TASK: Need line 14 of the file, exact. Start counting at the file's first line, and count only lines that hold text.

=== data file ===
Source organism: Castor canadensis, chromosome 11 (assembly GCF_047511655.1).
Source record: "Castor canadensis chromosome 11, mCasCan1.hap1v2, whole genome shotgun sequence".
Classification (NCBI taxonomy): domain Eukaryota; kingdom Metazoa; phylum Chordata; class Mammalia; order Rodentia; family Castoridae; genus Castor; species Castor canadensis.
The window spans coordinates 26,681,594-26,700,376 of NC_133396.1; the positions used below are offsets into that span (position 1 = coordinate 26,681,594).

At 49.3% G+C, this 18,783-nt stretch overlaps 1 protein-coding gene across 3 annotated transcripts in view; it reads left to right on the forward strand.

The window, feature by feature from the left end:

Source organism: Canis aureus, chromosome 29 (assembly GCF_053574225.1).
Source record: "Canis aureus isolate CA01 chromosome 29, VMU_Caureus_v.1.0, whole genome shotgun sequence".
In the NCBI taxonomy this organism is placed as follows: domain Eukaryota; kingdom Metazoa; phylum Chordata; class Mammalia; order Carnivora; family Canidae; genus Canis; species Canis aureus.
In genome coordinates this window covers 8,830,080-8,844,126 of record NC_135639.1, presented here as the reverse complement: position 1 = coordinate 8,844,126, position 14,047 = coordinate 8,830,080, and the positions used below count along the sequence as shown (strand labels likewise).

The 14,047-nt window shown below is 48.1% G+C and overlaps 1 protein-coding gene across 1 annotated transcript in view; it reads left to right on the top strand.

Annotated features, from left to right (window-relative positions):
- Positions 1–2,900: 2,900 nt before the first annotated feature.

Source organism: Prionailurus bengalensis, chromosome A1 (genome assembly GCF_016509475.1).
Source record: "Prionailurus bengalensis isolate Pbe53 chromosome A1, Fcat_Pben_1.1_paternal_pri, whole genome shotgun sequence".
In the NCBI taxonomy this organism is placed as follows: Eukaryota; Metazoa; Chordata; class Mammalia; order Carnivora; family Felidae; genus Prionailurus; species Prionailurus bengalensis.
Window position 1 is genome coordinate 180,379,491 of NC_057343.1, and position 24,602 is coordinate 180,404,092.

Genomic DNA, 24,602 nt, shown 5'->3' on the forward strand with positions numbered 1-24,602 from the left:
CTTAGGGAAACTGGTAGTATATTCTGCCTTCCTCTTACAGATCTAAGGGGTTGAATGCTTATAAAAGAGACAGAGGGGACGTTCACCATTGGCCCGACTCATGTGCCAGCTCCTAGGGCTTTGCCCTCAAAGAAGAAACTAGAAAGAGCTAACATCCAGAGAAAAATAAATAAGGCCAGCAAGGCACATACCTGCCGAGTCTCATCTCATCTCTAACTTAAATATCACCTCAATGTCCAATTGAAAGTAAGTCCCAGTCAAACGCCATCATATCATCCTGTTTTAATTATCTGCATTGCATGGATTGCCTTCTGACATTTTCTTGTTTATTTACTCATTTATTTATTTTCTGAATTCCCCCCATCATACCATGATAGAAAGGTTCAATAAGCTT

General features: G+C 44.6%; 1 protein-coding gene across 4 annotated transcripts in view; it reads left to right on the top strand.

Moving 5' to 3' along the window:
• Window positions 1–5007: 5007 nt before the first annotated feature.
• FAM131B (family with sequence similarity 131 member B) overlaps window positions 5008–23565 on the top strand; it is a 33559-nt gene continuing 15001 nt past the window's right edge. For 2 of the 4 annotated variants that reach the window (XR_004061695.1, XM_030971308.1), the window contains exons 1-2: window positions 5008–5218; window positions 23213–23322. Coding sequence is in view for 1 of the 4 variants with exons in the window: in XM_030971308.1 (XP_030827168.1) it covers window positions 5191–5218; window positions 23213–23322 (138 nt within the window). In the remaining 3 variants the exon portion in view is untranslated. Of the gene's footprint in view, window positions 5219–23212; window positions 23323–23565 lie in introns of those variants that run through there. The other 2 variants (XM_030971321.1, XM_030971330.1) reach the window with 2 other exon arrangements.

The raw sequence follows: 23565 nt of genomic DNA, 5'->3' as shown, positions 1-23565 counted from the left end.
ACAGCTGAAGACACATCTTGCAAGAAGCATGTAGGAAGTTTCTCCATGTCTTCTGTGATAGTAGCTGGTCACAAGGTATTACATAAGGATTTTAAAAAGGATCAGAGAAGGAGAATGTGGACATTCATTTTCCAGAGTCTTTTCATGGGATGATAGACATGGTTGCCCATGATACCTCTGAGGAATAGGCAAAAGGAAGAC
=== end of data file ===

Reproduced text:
Source organism: Prionailurus bengalensis, chromosome A1 (genome assembly GCF_016509475.1).